Heavy Metals and Behavior
At a recent conference, Dr. Neil Ward, professor of chemistry at the UK’s University of Surrey, who has studied the relation of trace elements to human disorders for over 25 years, briefly discussed how some trace elements can contribute to aggressive or anti-social behavior.
These elements can impede the absorption of certain beneficial minerals and vitamins leading to nutrient depletion which has been linked to anti-social behavior. For example, Lead acts as an anti-nutrient, hindering the utilization of magnesium, zinc and vitamin B1. High lead levels have been linked to a reduction in IQ, negative classroom behavior ratings by teachers, juvenile delinquency and increased violent behavior, he said.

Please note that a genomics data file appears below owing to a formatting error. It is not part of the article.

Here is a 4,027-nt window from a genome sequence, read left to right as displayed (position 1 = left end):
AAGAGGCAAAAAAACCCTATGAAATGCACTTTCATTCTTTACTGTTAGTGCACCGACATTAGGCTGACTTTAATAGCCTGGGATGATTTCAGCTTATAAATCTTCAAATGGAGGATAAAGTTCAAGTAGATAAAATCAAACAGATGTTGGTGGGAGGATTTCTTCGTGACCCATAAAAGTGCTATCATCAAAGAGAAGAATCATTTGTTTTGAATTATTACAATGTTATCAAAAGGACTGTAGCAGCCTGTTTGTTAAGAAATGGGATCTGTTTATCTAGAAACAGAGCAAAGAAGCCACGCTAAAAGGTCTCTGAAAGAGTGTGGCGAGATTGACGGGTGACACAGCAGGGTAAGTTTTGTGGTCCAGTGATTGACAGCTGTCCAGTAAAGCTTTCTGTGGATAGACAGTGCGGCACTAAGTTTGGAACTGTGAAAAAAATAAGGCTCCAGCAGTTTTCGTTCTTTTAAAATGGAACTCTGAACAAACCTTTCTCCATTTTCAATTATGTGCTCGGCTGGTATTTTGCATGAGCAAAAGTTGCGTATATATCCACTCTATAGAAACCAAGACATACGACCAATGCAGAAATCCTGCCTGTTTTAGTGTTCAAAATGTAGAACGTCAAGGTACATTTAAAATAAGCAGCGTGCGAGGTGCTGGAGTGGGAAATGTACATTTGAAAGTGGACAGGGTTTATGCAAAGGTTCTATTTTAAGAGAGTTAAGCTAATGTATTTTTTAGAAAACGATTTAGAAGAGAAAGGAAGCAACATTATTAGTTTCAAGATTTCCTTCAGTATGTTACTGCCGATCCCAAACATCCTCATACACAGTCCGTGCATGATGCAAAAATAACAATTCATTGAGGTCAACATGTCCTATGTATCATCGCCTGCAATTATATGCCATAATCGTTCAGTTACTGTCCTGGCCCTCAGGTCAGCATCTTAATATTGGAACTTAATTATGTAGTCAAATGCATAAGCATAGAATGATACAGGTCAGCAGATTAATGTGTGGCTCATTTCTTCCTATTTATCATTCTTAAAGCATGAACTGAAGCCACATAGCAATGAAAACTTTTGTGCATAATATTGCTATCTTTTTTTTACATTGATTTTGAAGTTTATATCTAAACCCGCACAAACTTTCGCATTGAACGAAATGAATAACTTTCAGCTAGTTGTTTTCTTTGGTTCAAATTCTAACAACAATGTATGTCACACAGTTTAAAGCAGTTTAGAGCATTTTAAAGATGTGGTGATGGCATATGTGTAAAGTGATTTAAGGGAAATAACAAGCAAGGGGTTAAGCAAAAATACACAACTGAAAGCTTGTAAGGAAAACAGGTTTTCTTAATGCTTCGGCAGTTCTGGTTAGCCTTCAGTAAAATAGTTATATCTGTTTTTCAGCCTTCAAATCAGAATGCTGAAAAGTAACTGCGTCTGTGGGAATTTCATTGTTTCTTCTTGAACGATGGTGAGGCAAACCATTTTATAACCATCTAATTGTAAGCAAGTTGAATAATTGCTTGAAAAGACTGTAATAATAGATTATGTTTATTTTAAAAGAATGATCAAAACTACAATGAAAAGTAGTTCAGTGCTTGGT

Heavy metal levels can be easily measured using a simple urine laboratory test. The Institute for Progressive Medicine offers several solutions to elevated heavy metal levels, including oral nutritional supplements that can improve metals elimination and intravenous chelation therapy.
Another Vitamin D Bone Density Study…
Older adults given bread supplemented with 5000 IU of vitamin D per daily serving, demonstrated significant increases in bone mineral density without evident adverse effects.
IPM’s vitamin D provides a clinically useful doses of vitamin D3, in a 1000 or 5000 IU veggie cap.